We offer dedicated care and treatment for patients with gynecologic cancers or pre-cancers. We diagnose and treat gynecologic cancers, which include vulvar, vaginal, cervical, uterine, fallopian tube, ovarian and primary peritoneal cancers. Additionally, we treat gynecologic pre-cancers, including vulvar dysplasia, vaginal dysplasia, cervical dysplasia and uterine hyperplasia.

Our experience

Our gynecologic oncologists are with our patients during every step. Both Dr. James Burke and Dr. Ashley Valenzuela are fellowship-trained in gynecologic oncology and specialize in diagnosing and treating cancer in a woman's reproductive organs. With compassion and expertise, our team provides care for:

  • Cervical cancer
  • Endometrial cancer
  • Fallopian tube cancer
  • Ovarian cancer
  • Primary peritoneal cancer
  • Uterine cancer
  • Vaginal cancer
  • Vulvar cancer

When possible, we use minimally invasive and robot-assisted surgical techniques to help our patients experience less pain and a faster recovery.

When to call a gynecologic oncologist

Any woman who has received a gynecologic cancer diagnosis should seek the expertise of a gynecologic oncologist. Some gynecologic cancers do not produce any symptoms and can only be detected with a Pap smear, blood work or biopsy.

However, the following symptoms may be signs you should seek medical attention:

  • Abnormal bleeding, such as bleeding between periods, bleeding after intercourse, bleeding after menopause and unusually heavy or prolonged bleeding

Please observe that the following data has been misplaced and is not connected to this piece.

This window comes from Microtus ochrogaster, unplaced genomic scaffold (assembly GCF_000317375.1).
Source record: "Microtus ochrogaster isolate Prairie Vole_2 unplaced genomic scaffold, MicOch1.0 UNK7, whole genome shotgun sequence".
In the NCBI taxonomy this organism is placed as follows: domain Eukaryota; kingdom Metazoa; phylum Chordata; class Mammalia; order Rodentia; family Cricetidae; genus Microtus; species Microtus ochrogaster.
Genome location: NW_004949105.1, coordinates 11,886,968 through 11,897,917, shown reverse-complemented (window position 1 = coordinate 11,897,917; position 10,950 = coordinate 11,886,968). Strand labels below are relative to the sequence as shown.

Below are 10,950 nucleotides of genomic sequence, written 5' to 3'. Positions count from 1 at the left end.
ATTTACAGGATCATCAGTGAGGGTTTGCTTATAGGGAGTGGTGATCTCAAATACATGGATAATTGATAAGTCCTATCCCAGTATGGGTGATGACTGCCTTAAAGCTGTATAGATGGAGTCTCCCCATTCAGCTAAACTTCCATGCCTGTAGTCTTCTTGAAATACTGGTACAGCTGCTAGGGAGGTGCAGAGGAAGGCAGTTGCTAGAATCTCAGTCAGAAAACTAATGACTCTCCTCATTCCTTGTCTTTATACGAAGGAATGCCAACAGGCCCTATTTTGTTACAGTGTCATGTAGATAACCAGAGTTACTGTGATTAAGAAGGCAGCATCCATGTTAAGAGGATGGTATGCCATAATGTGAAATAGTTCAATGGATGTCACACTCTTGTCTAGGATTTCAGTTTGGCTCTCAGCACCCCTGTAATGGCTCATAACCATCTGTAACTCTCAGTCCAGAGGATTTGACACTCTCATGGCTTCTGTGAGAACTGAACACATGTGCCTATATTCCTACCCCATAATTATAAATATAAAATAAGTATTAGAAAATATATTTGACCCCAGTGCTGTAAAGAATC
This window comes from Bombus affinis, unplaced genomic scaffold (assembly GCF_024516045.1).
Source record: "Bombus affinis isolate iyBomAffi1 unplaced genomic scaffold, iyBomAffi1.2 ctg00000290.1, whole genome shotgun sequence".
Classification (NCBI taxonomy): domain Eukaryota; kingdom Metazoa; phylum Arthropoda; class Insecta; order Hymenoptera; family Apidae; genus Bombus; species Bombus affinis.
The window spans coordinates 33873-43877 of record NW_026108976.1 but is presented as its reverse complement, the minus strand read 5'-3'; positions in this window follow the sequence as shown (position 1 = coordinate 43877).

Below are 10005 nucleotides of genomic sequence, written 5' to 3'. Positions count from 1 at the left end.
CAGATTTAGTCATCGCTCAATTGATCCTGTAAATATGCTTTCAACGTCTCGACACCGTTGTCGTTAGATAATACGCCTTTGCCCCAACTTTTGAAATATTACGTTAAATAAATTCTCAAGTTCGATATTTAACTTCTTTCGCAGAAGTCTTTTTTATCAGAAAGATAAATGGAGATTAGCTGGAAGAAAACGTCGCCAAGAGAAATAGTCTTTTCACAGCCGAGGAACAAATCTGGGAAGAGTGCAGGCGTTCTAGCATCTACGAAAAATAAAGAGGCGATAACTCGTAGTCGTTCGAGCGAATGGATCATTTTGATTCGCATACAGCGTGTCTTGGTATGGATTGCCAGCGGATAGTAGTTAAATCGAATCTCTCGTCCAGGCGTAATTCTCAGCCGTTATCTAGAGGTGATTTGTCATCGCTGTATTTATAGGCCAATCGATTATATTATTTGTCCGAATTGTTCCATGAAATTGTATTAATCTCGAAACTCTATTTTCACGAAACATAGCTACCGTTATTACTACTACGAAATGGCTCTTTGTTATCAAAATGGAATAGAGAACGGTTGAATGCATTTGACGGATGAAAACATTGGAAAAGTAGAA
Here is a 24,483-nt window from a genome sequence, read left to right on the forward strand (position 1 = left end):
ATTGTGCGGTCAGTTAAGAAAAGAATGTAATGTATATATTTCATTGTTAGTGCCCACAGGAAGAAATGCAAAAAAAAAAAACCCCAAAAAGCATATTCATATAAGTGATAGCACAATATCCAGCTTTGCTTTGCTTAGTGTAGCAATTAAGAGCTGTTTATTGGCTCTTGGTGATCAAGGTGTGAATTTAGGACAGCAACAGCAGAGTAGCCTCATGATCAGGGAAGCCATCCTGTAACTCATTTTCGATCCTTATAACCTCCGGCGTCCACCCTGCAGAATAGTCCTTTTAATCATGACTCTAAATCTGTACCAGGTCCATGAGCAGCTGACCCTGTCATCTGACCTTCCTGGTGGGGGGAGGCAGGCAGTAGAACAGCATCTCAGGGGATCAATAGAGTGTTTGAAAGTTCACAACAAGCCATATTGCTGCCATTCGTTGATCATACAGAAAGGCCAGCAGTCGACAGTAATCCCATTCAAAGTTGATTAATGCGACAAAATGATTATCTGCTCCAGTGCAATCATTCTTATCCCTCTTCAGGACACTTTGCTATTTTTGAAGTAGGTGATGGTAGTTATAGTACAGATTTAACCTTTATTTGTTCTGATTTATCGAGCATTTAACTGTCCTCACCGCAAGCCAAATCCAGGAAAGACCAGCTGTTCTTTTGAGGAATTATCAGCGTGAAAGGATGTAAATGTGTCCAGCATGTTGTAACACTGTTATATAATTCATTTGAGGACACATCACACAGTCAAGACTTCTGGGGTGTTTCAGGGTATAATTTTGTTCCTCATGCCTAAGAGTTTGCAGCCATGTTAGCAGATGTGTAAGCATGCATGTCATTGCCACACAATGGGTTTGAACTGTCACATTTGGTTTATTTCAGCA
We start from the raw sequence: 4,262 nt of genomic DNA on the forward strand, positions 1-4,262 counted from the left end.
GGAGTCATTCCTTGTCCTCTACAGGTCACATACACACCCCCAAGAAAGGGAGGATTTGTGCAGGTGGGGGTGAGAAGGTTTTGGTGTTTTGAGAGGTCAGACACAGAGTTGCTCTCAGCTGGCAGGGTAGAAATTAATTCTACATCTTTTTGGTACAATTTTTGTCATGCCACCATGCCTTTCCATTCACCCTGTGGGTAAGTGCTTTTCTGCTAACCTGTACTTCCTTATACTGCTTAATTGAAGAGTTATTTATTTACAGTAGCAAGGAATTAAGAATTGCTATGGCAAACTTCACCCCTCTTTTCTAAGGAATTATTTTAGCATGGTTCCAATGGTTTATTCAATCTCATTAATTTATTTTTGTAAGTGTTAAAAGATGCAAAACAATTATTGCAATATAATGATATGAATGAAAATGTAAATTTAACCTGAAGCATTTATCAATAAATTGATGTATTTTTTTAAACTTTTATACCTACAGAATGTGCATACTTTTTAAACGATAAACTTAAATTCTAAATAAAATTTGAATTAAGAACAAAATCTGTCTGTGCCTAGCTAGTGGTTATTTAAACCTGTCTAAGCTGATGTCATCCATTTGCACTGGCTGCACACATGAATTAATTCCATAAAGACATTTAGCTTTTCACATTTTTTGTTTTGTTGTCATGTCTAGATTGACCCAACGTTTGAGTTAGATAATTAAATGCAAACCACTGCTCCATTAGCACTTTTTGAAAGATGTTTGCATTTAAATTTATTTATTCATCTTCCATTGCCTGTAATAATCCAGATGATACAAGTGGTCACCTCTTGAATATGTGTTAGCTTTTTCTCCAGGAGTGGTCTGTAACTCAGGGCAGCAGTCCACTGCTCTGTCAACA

• Constantly feeling swollen, bloated or full or ongoing gas, indigestion, nausea, diarrhea or constipation
  • Feeling very tired all the time or shortness of breath
  • Frequent, urgent, difficult or painful urination
  • Pain during intercourse
  • Pain, pressure or a mass in the lower abdomen or pelvic area
  • Severe burning, itching or pain in the genital area
  • Skin changes on the vulva
  • Unexplained weight loss
  • Unusual vaginal discharge or discharge with an unusual color or odor

Cervical cancer screening

A Pap smear is the primary screening method for cervical cancer. During the test, cells are collected from the cervix and examined for abnormalities. Women should begin cervical cancer screening at 21 years old and continue to be tested every three years until they are 29 years old.

At 30 years old, women are screened every five years until they are 65 years old. If a woman receives an abnormal Pap smear, testing may need to be more frequent. Anyone with an abnormal diagnosis should be tested for 20 years following the result, even if that continues past 65 years old.

Once women are 65 years old and older, regular screening can stop if no abnormalities have ever been detected.

If you've been diagnosed with a gynecologic cancer, ask for a referral to our GYN cancer care team. You can trust us to be right beside you in this fight.